through politics, including through almost every aspect of our legal
system. Here, it’s our intellectual property regime that contributes
needlessly to the gravest form of inequality. The right to life should not
be contingent on the ability to pay.

The second is that some of the most iniquitous aspects of inequality
creation within our economic system are a result of “rent-seeking”:
profits, and inequality, generated by manipulating social or political
conditions to get a larger share of the economic pie, rather than
increasing the size of that pie. And the most iniquitous aspect of
this wealth appropriation arises when the wealth that goes to the top comes
at the expense of the bottom. Myriad’s efforts satisfied both these
conditions: the profits the company gained from charging for its test added
nothing to the size and dynamism of the economy, and simultaneously
decreased the welfare of those who could not afford it.

While all of the insured contributed to Myriad’s profits — premiums had to
go up to offset its fees, and millions of uninsured middle-income Americans
who had to pay Myriad’s monopoly prices were on the hook for even more if
they chose to get the test — it was the uninsured at the bottom who paid
the highest price. With the test unaffordable, they faced a higher risk of
early death.

Advocates of tough intellectual property rights say that this is simply the
price we have to pay to get the innovation that, in the long run, will save
lives. It’s a trade-off: the lives of a relatively few poor women today,
versus the lives of many more women sometime in the future. But this claim
is wrong in many ways. In this particular case, it is especially wrong,
because the two genes would likely have been isolated (“discovered,” in
Myriad’s terminology) soon anyway, as part of the global Human Genome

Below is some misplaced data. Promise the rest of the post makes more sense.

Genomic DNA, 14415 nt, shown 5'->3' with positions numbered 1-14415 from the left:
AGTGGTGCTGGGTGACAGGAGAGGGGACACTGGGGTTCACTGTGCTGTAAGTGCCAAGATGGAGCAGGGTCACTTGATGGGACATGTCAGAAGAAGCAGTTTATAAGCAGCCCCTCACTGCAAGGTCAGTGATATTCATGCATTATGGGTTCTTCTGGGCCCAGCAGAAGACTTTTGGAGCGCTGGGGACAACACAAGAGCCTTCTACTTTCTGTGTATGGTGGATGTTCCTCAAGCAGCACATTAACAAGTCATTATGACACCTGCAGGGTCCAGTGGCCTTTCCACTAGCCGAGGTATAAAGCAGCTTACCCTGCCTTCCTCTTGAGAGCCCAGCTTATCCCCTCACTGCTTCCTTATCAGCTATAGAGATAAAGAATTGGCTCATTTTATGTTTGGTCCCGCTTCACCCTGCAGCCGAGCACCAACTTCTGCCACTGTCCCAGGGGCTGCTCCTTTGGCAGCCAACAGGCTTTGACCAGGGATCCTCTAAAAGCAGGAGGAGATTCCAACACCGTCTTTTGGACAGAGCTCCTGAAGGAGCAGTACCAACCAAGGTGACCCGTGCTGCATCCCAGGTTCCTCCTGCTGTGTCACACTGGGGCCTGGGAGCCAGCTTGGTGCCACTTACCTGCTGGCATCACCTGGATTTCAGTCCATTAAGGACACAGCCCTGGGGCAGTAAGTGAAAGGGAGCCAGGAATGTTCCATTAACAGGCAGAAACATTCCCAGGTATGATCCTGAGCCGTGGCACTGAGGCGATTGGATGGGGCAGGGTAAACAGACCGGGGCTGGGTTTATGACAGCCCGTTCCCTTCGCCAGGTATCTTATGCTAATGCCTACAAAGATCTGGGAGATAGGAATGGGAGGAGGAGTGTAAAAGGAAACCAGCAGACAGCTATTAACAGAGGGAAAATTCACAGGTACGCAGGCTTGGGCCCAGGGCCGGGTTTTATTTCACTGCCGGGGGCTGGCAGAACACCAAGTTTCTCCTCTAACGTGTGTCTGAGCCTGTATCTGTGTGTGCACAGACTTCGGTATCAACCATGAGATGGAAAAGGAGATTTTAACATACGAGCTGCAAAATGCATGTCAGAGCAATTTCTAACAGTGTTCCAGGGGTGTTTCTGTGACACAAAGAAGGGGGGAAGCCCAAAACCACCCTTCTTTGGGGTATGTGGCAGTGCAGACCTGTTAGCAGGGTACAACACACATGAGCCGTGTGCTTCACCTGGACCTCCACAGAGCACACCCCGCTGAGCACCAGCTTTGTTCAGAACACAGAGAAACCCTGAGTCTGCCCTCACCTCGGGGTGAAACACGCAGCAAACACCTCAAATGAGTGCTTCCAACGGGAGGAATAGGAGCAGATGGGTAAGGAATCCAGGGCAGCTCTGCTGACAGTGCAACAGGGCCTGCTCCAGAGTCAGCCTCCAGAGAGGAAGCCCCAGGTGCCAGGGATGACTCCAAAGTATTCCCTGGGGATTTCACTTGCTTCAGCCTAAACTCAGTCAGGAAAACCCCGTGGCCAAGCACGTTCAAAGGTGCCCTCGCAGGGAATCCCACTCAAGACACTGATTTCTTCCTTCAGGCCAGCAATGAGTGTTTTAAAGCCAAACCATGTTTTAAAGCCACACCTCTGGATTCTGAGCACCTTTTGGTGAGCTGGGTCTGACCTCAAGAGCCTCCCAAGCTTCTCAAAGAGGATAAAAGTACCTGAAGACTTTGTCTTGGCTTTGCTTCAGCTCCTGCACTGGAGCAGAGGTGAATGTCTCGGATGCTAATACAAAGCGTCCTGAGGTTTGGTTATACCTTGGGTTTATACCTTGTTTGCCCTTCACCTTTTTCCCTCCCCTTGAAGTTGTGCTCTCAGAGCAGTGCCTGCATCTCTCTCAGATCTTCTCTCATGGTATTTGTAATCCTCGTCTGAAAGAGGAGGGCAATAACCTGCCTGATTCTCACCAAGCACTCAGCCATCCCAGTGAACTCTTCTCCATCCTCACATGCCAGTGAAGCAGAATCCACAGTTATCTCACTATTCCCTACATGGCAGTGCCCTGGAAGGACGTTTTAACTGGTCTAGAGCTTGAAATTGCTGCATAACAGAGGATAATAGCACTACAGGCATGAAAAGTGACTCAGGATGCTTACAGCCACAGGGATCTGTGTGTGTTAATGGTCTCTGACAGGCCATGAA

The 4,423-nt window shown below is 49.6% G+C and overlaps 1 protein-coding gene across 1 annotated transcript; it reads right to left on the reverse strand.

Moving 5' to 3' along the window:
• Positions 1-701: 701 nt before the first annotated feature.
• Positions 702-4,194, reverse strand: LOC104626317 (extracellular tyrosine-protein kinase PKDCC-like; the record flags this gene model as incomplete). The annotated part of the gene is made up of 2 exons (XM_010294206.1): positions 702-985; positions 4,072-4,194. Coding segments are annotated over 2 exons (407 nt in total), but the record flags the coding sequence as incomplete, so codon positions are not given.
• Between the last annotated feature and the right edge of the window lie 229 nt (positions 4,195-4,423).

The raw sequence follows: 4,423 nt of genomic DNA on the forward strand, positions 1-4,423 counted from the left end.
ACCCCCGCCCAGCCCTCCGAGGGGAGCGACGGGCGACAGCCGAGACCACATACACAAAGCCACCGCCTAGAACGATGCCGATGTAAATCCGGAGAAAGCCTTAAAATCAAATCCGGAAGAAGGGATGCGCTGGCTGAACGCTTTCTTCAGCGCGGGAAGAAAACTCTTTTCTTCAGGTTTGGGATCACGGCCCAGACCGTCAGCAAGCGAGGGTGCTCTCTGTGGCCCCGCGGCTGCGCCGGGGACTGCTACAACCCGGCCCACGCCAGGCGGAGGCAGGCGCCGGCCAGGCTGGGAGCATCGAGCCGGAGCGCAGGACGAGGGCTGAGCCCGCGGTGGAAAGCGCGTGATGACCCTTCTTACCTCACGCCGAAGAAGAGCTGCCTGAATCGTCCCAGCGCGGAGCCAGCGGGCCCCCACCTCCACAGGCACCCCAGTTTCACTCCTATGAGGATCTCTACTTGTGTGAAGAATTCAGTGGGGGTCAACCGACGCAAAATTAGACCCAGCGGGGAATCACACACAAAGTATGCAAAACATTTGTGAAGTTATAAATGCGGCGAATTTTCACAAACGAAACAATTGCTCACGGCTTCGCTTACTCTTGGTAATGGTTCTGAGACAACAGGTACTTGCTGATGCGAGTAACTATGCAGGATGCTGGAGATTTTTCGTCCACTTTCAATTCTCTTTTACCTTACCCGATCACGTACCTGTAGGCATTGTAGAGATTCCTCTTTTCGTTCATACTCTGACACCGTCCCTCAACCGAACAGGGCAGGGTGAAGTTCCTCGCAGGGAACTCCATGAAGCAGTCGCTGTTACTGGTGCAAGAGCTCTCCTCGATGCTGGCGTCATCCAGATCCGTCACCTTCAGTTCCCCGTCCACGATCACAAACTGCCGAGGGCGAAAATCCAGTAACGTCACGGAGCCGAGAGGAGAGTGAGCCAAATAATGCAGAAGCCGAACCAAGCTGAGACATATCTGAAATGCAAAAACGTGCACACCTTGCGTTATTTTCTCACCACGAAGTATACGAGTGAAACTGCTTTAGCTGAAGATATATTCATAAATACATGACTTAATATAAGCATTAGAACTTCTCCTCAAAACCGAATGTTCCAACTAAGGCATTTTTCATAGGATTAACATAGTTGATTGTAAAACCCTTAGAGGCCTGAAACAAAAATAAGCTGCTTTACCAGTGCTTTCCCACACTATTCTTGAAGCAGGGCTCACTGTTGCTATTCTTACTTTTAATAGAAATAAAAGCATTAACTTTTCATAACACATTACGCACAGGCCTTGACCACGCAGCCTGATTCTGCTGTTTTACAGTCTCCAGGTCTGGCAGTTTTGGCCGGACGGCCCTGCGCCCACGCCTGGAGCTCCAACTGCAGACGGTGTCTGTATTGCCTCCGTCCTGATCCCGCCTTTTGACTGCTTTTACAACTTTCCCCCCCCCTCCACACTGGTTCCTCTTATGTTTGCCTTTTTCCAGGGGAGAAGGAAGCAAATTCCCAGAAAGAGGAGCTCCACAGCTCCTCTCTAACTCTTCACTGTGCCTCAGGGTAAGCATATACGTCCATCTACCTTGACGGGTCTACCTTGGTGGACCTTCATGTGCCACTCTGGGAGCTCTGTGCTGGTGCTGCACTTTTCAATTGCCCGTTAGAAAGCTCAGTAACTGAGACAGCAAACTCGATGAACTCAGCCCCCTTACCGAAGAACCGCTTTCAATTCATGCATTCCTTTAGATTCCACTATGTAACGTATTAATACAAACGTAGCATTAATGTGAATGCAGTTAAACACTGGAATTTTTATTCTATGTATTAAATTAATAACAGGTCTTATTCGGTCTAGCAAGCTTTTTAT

Project. But it is wrong on other counts, as well. Genetic researchers
have argued that the patent actually prevented the development of better
tests, and so interfered with the advancement of science. All knowledge is
based on prior knowledge, and by making prior knowledge less available,
innovation is impeded. Myriad’s own discovery — like any in science — used
technologies and ideas that were developed by others. Had that prior
knowledge not been publicly available, Myriad could not have done what it
did.

And that’s the third major theme. I titled my book to emphasize that
inequality is not just morally repugnant but also has material costs. When
the legal regime governing intellectual property rights is designed poorly,
it facilitates rent-seeking — and ours is poorly designed, though this and
other recent Supreme Court decisions have led to one that is better than it
otherwise would have been. And the result is that there is actually less
innovation and more inequality.

Indeed, one of the important insights of Robert W. Fogel, a Nobel
Prize-winning economic historian who died last month, was that a synergy
between improved health and technology accounts for a good part of the
explosive economic growth since the 19th century. So it stands to reason
that intellectual property regimes that create monopoly rents that impede
access to health both create inequality and hamper growth more generally.

There are alternatives. Advocates of intellectual property rights have
overemphasized their role in promoting innovation. Most of the key
innovations — from the basic ideas underlying the computer, to transistors,
to lasers, to the discovery of DNA — were not motivated by pecuniary gain.
They were motivated by the quest for knowledge. Of course, resources have
to be made available. But the patent system is only one way, and often not
the best way, of providing these resources. Government-financed research,
foundations, and the prize system (which offers a prize to whoever makes
a discovery, and then makes the knowledge widely available, using the power
of the market to reap the benefits) are alternatives, with major
advantages, and without the inequality-increasing disadvantages of the
current intellectual property rights system.

Myriad’s effort to patent human DNA was one of the worst manifestations of
the inequality in access to health, which in turn is one of the worst
manifestations of the country’s economic inequality. That the court
decision has upheld our cherished rights and values is a cause for a sigh
of relief. But it is only one victory in the bigger struggle for a more
egalitarian society and economy.